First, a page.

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This collection, digitized in collaboration with the Michigan Daily and the Board for Student Publications, contains materials that are protected by copyright law. Access to these materials is provided for non-profit educational and research purposes. If you use an item from this collection, it is your responsibility to consider the work's copyright status and obtain any required permission.

May 08, 1921 - Image 9

Resource type:
Text
Publication:
The Michigan Daily, 1921-05-08

Disclaimer: Computer generated plain text may have errors. Read more about this.

. N A,1P9'', !AI SI.,',,,PN
moreCritic Praised
aily:- still did the writer of the editorial
e of The Daily I have the right to commit The Daily it-
. and delivered self? I question if he did.
igned himself Quoted Eminent Critics
ose article ap- "Menckenite" substantiated his
le. claims of Mencken's merit by quoting
es are on the some very eminent writers and critics.;
writer. After Then, what does the editor do; noth-
ecame a more ing less than to say that one man's
ken than ever; opinion of Mencken, or the opinions
odal editorial I of many men will hardly carry as any
tero-worship of real argument. But the one man who
. Had the edi- wrote the editorial, I presume, is a
hts of drinking celestial caitiff who does carry real
'ced to espouse weight. I fear he must be more con-
ohibition. vincing than that; I fail to see tbat he
krgue is any better than Waldo Frank, James.
rst place, com- Huneker, or any of the others men-
s opinions, and tioned.
Surely the edi- Then the editor turns to what a pro-
place for argu- fessor in rhetoric things of one of

(By E. H X .)
THE ICHIGAN OF OLD
One night some time ago I dreamed
And in my troubled sleep I seemed
To be back in the past;
With many classes, nineteen 'leven,
Eighty-six and ninety-seven,
My lot in turn was cast.
I thought with glee of all the tales,
Of football games and bar-room rails,
Of never ending praise;
I waited for a real treat,
The romance of a past so sweet,
Back in those golden days.
I found the Michigan of old,
The one of which I have been told
Since Hector was a pup;
I saw the famous things I knew
From hearsay and tradition, too,
A few we've given up.
I found out ere the night was spent,
No matter how far back I went,
I always heard the cry:.
"Where is the Michigan of old?
Her spirit fast is growing cold;
Bring back the days gone by."
And so, in looking back, my friends,
Swift time in passing gently tends
To blot out faults and flaws;
Though sorrows at some times were
keen, r
These all are faded from the scene
Which memory redraws.
Old timers, then, are not too blame,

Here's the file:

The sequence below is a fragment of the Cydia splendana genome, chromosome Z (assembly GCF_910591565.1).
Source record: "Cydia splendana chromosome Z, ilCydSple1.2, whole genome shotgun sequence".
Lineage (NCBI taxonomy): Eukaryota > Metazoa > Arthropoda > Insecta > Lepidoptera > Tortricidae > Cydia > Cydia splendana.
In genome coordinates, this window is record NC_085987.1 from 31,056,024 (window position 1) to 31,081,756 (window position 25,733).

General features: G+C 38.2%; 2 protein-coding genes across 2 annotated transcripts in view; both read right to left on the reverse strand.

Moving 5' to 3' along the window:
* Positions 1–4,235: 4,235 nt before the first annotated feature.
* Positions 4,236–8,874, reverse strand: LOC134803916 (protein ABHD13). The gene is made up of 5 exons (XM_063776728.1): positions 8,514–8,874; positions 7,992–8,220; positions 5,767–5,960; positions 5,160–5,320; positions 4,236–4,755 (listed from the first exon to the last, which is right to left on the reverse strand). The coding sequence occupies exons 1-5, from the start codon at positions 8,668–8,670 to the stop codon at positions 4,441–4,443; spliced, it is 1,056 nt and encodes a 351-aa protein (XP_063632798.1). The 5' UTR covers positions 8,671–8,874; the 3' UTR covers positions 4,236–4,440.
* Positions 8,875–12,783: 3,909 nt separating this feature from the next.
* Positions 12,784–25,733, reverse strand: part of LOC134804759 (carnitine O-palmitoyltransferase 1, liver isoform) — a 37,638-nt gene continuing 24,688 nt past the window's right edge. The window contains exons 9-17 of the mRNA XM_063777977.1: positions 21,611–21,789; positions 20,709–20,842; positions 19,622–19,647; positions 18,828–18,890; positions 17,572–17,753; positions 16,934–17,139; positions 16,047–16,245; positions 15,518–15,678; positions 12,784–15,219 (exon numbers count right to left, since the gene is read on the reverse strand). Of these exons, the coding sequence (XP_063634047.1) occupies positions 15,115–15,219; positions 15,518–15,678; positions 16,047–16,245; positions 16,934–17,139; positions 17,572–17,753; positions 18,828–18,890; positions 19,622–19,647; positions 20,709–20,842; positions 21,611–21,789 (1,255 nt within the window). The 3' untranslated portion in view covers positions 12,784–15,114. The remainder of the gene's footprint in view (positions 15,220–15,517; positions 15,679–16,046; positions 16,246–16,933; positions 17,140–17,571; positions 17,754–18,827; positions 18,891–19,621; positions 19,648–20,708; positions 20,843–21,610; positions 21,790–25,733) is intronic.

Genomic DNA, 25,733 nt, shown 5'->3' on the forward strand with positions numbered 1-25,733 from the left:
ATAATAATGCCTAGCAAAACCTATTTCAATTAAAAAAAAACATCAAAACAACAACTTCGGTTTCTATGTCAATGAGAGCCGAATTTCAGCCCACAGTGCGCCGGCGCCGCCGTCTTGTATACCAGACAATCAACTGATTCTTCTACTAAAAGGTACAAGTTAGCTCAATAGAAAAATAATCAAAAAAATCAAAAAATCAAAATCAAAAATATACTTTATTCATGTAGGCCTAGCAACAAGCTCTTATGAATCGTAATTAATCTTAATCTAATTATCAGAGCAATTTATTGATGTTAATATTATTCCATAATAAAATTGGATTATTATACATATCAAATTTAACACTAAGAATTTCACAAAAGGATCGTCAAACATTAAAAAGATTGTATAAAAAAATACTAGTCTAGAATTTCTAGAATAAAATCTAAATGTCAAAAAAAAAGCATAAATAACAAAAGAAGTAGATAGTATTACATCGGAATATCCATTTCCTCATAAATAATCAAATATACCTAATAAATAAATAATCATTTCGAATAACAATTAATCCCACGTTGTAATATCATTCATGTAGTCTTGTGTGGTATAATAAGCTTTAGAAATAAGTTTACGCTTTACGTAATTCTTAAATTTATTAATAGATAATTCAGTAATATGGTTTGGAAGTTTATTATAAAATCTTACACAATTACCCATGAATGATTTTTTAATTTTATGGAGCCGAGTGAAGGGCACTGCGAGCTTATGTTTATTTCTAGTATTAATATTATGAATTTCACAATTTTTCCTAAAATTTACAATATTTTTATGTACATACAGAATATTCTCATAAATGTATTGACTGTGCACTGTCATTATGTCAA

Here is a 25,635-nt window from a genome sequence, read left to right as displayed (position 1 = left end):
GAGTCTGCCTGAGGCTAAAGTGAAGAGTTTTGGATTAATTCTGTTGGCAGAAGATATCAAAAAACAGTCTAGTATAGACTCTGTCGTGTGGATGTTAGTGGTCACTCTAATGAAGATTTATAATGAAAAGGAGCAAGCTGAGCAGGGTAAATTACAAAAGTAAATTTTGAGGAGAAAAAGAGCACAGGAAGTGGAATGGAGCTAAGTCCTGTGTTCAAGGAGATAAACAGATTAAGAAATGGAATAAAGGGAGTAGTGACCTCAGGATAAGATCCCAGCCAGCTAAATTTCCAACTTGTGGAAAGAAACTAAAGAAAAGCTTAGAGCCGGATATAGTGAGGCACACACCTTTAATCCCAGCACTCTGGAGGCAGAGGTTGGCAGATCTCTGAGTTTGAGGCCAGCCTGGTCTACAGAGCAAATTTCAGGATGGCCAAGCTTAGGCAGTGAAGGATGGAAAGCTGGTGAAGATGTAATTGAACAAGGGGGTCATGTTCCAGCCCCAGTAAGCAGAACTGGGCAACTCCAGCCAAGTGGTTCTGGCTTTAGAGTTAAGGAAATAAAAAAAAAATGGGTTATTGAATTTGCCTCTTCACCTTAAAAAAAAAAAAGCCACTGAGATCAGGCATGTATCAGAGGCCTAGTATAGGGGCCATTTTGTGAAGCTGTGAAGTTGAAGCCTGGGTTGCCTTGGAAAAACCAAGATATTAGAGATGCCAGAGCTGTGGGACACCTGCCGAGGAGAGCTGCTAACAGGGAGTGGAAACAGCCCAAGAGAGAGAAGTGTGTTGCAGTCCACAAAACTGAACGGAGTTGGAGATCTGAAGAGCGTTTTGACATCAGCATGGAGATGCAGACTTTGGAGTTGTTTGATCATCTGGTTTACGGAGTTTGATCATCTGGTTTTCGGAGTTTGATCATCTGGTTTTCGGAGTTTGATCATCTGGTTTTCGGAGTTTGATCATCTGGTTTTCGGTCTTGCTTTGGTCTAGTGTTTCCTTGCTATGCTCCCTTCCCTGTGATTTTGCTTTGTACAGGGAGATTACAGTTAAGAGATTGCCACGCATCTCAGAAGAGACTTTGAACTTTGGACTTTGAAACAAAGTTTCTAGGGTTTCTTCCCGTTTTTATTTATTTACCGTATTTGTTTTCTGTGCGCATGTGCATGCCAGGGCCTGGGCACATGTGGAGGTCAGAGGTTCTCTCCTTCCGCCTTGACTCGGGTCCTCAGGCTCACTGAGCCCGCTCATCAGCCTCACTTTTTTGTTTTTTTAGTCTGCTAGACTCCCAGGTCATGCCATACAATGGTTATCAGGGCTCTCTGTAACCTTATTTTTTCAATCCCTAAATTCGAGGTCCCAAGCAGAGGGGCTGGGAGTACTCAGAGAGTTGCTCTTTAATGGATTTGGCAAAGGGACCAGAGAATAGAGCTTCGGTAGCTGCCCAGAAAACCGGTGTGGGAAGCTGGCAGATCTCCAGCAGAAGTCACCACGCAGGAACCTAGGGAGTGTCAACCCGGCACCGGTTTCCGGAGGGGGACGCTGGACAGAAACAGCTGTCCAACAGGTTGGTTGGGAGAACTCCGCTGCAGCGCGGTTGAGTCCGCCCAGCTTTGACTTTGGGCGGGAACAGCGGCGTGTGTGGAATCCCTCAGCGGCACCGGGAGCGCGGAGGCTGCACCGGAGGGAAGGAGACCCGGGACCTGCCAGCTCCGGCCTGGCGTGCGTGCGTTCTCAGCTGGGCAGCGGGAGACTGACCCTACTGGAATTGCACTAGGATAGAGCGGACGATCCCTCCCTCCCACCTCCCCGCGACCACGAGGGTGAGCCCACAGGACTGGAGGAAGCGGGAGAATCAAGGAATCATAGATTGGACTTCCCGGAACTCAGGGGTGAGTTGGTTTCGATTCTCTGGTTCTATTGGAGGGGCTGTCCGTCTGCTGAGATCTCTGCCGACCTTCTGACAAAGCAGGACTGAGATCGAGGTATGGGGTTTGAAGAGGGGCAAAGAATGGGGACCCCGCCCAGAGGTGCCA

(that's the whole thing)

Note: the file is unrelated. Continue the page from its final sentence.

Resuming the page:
They can't forget the former fame,
They have to make a fuss;
And Freud has given me the hunch
That in ten years the student bunch
Will hear the same from us.

Contemporaries,
Young and Old,{
In Same Office
(By Paul Watzel)
In celebrating an anniversary many
institutions fail to look about and see
what others have done that is worthy
of attention and comment. This is en-
tirely natural, for at such a time there
is little notice given to the others.
However, it is often well to con-
sider what these institutions have
been and are 'doing.
Grouped in a room with the edito-
rial and business staffs of The Daily
are many publications that have made
places for themselves in the lives of
the University students. They all"
serve in different capacities, serve dif-
ferent masters, so to speak. They are
of varied types and perform varied
functions. Their purposes may be to
furnish accurate but colorless infor-
mation, to give a resume of the col-
lege year in an interesting form, to
comment upon the phases of Univer-
sity life with a view to betterment,
or to present the mere trivial side of
academic life.
Have Proved Worth
But whatever their purpose or their
function, we have in them institutions
that have established themselves by
proving their worth. We recognize
them as being parts of the general
plan of University life.
Soon we are to see the twenty-fifth'
volume of the Michiganensian. In
this will be represented the results.
of years of experience with former
volumes. It has become an institu-
tion, the abolition of which no one now
will argue. In its elaborate descrip-
tions of the athletic and social events
of the year, in its short but complete

records of the men and women who
have successfully done the work pre-
scribed by the University, in its func-
tion of giving credit where credit is
due, it gives us something that is
worth while, something that we feel
is necessary.
Chimes, the most recently estab-
lished publication upon the campus,